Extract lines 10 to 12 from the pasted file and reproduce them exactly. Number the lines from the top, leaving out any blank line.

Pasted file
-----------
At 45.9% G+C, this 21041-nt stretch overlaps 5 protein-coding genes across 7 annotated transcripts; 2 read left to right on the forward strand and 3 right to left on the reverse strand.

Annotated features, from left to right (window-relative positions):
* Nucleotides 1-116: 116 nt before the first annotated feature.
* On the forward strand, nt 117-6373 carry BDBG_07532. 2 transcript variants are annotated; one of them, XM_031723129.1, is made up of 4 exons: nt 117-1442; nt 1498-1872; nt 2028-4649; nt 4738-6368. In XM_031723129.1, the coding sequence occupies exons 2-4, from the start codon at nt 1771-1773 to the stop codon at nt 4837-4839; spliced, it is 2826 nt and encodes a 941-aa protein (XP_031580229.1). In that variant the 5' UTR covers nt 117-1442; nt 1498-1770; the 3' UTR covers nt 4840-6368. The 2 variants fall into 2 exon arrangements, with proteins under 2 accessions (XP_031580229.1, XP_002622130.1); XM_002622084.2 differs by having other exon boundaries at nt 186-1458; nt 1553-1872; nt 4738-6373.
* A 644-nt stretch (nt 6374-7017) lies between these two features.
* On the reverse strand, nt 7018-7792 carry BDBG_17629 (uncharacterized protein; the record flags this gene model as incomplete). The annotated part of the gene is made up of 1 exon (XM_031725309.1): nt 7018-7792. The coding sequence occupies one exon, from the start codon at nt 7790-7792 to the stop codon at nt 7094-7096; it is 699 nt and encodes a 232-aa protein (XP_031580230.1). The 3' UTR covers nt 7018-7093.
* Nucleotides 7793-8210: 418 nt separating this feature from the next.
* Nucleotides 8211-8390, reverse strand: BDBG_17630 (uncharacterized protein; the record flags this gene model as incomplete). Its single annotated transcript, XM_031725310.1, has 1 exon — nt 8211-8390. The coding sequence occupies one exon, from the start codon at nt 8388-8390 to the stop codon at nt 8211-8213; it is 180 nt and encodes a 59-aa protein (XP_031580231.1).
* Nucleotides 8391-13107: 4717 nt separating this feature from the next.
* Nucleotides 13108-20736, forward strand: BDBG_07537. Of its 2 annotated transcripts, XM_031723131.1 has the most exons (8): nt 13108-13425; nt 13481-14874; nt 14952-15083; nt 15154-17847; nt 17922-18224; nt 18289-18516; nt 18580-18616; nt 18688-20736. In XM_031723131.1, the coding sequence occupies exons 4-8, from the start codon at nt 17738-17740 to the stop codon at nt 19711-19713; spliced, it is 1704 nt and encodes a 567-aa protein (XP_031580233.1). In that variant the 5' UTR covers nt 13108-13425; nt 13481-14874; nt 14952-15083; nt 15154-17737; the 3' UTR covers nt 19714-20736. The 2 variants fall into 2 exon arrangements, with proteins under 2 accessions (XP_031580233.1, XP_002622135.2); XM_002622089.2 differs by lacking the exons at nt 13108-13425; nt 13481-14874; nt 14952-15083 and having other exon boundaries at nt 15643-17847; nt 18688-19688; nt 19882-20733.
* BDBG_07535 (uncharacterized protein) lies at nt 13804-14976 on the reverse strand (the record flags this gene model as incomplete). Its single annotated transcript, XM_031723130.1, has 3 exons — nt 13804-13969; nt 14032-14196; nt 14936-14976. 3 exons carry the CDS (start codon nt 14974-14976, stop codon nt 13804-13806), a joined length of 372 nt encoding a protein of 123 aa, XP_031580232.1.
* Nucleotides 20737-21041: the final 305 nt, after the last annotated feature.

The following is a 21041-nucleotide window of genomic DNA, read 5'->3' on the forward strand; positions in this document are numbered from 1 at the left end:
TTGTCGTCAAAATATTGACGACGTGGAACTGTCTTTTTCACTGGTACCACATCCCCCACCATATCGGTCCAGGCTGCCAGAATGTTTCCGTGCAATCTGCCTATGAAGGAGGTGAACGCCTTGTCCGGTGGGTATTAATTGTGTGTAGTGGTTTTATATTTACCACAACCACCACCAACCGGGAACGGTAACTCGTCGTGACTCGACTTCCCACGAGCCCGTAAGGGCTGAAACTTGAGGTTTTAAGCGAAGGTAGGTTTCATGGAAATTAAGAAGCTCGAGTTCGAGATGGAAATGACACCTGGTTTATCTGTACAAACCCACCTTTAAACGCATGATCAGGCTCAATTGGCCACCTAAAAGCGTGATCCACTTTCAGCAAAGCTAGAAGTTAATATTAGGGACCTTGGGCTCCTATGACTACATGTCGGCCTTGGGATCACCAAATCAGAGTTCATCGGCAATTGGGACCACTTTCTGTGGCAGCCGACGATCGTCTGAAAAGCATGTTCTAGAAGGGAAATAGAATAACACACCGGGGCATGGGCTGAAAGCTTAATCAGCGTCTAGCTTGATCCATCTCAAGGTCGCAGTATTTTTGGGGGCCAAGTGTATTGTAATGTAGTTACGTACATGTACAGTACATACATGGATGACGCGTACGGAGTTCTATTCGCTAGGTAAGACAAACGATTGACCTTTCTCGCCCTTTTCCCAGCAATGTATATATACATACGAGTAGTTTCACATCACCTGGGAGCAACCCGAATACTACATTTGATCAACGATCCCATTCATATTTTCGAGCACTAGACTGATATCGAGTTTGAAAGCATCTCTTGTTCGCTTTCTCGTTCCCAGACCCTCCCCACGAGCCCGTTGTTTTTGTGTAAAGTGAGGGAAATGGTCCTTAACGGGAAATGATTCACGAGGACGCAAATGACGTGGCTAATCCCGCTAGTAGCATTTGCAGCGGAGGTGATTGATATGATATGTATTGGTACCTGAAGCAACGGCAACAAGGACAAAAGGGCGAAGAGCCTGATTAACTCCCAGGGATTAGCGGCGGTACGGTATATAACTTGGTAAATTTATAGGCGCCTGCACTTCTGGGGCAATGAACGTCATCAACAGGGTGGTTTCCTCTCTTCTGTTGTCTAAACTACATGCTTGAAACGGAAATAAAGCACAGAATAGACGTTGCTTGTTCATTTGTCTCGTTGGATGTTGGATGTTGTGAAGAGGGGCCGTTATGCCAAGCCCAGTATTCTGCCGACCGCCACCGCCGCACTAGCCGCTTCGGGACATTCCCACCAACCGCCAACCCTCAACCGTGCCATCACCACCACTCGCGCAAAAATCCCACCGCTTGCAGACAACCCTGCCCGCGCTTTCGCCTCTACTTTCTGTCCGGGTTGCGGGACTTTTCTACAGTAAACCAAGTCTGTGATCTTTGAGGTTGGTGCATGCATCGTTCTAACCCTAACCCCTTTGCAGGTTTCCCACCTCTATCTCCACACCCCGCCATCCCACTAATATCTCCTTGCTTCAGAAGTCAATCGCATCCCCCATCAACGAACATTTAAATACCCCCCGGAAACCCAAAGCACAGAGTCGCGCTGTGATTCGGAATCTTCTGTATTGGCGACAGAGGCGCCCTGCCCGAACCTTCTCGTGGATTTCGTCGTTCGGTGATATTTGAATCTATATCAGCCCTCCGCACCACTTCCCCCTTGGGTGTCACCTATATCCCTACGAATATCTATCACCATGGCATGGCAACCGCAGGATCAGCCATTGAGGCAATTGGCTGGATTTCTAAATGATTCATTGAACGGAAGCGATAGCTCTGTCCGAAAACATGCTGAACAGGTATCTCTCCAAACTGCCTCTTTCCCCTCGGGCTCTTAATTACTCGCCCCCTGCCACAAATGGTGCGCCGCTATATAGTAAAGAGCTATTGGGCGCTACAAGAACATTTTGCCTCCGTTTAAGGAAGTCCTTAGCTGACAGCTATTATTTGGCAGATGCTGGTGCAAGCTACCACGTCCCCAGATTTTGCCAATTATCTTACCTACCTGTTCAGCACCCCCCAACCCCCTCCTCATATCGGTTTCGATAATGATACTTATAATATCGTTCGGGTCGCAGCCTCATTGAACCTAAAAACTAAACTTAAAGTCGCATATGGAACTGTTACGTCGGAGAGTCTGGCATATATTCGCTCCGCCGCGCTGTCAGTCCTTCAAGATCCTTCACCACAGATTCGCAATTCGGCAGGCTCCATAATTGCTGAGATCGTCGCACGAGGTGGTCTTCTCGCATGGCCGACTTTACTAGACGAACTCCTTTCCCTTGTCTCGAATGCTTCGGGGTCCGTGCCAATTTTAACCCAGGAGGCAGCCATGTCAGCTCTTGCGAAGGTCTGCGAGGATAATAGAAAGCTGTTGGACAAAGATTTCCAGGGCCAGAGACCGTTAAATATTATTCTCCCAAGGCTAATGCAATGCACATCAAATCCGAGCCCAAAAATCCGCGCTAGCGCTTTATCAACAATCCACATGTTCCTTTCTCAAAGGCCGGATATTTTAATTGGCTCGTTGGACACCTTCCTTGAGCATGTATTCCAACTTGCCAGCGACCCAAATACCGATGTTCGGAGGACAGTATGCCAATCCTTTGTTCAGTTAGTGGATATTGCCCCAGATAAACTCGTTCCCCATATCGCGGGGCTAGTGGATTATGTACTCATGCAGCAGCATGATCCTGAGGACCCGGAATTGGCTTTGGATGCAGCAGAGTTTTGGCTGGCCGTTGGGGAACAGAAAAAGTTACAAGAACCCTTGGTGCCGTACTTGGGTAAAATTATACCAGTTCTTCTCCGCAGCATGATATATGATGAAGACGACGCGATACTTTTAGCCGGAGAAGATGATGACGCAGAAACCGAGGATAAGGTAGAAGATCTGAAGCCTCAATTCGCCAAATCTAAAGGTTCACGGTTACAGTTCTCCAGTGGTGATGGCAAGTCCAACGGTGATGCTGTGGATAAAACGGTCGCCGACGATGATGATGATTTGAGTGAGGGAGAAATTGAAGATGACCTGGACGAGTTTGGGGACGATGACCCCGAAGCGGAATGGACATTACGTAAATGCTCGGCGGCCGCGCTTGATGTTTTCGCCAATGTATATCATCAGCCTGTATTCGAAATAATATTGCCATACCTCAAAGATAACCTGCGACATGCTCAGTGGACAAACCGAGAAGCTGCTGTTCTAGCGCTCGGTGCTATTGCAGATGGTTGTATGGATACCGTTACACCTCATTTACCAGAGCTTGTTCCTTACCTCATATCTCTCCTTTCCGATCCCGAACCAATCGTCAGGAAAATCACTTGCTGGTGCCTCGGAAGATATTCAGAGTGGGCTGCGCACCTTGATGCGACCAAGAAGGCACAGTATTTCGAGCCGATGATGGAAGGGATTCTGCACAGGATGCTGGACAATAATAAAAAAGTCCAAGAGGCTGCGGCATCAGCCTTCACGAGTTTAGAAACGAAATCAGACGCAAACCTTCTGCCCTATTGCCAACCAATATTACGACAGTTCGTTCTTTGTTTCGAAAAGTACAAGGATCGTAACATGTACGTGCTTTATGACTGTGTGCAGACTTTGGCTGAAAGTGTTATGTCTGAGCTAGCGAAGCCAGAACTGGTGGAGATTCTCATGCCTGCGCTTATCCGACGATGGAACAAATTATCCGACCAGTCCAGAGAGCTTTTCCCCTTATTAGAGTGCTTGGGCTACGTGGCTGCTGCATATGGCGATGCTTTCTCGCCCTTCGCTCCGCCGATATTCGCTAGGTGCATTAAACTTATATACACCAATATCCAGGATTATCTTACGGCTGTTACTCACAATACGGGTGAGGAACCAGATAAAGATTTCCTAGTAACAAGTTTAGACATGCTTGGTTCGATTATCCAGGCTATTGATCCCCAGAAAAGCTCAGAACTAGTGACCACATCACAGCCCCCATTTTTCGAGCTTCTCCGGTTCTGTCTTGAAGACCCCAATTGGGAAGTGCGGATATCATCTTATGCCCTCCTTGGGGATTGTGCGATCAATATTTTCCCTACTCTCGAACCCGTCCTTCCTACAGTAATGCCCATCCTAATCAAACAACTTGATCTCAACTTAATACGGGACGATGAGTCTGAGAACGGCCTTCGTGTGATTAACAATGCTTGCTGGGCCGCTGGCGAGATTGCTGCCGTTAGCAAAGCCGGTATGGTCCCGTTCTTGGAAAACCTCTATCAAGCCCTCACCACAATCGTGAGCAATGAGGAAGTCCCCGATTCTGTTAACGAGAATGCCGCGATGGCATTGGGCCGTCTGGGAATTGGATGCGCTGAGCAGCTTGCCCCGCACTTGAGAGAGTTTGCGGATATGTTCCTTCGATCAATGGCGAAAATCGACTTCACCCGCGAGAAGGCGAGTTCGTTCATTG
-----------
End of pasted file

* Nucleotides 13108-20736, forward strand: BDBG_07537. Of its 2 annotated transcripts, XM_031723131.1 has the most exons (8): nt 13108-13425; nt 13481-14874; nt 14952-15083; nt 15154-17847; nt 17922-18224; nt 18289-18516; nt 18580-18616; nt 18688-20736. In XM_031723131.1, the coding sequence occupies exons 4-8, from the start codon at nt 17738-17740 to the stop codon at nt 19711-19713; spliced, it is 1704 nt and encodes a 567-aa protein (XP_031580233.1). In that variant the 5' UTR covers nt 13108-13425; nt 13481-14874; nt 14952-15083; nt 15154-17737; the 3' UTR covers nt 19714-20736. The 2 variants fall into 2 exon arrangements, with proteins under 2 accessions (XP_031580233.1, XP_002622135.2); XM_002622089.2 differs by lacking the exons at nt 13108-13425; nt 13481-14874; nt 14952-15083 and having other exon boundaries at nt 15643-17847; nt 18688-19688; nt 19882-20733.
* BDBG_07535 (uncharacterized protein) lies at nt 13804-14976 on the reverse strand (the record flags this gene model as incomplete). Its single annotated transcript, XM_031723130.1, has 3 exons — nt 13804-13969; nt 14032-14196; nt 14936-14976. 3 exons carry the CDS (start codon nt 14974-14976, stop codon nt 13804-13806), a joined length of 372 nt encoding a protein of 123 aa, XP_031580232.1.
* Nucleotides 20737-21041: the final 305 nt, after the last annotated feature.